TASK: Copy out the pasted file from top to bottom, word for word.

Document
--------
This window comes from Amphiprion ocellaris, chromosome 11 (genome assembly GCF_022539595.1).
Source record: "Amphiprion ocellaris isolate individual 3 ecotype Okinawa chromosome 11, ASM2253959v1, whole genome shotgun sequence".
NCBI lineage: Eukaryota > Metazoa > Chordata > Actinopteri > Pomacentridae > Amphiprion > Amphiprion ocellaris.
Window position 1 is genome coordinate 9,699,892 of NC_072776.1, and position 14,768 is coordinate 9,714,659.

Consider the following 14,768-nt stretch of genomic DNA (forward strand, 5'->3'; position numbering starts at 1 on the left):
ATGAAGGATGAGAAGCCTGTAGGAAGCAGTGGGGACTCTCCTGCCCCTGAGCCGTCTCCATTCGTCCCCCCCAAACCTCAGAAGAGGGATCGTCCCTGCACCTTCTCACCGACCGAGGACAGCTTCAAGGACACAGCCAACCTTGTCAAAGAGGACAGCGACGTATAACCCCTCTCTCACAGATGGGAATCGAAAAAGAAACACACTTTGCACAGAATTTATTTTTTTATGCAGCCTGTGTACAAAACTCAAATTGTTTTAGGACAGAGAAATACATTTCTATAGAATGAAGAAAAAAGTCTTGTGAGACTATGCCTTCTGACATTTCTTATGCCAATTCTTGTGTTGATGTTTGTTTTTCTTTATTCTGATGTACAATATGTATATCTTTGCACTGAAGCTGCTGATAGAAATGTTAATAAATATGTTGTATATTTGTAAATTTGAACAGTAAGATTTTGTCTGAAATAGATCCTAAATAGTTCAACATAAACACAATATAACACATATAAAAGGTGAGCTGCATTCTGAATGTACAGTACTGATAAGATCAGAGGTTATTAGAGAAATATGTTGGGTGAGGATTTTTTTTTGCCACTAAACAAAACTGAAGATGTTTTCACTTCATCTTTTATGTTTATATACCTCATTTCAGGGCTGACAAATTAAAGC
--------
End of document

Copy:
This window comes from Amphiprion ocellaris, chromosome 11 (genome assembly GCF_022539595.1).
Source record: "Amphiprion ocellaris isolate individual 3 ecotype Okinawa chromosome 11, ASM2253959v1, whole genome shotgun sequence".
NCBI lineage: Eukaryota > Metazoa > Chordata > Actinopteri > Pomacentridae > Amphiprion > Amphiprion ocellaris.
Window position 1 is genome coordinate 9,699,892 of NC_072776.1, and position 14,768 is coordinate 9,714,659.

Consider the following 14,768-nt stretch of genomic DNA (forward strand, 5'->3'; position numbering starts at 1 on the left):
ATGAAGGATGAGAAGCCTGTAGGAAGCAGTGGGGACTCTCCTGCCCCTGAGCCGTCTCCATTCGTCCCCCCCAAACCTCAGAAGAGGGATCGTCCCTGCACCTTCTCACCGACCGAGGACAGCTTCAAGGACACAGCCAACCTTGTCAAAGAGGACAGCGACGTATAACCCCTCTCTCACAGATGGGAATCGAAAAAGAAACACACTTTGCACAGAATTTATTTTTTTATGCAGCCTGTGTACAAAACTCAAATTGTTTTAGGACAGAGAAATACATTTCTATAGAATGAAGAAAAAAGTCTTGTGAGACTATGCCTTCTGACATTTCTTATGCCAATTCTTGTGTTGATGTTTGTTTTTCTTTATTCTGATGTACAATATGTATATCTTTGCACTGAAGCTGCTGATAGAAATGTTAATAAATATGTTGTATATTTGTAAATTTGAACAGTAAGATTTTGTCTGAAATAGATCCTAAATAGTTCAACATAAACACAATATAACACATATAAAAGGTGAGCTGCATTCTGAATGTACAGTACTGATAAGATCAGAGGTTATTAGAGAAATATGTTGGGTGAGGATTTTTTTTTGCCACTAAACAAAACTGAAGATGTTTTCACTTCATCTTTTATGTTTATATACCTCATTTCAGGGCTGACAAATTAAAGC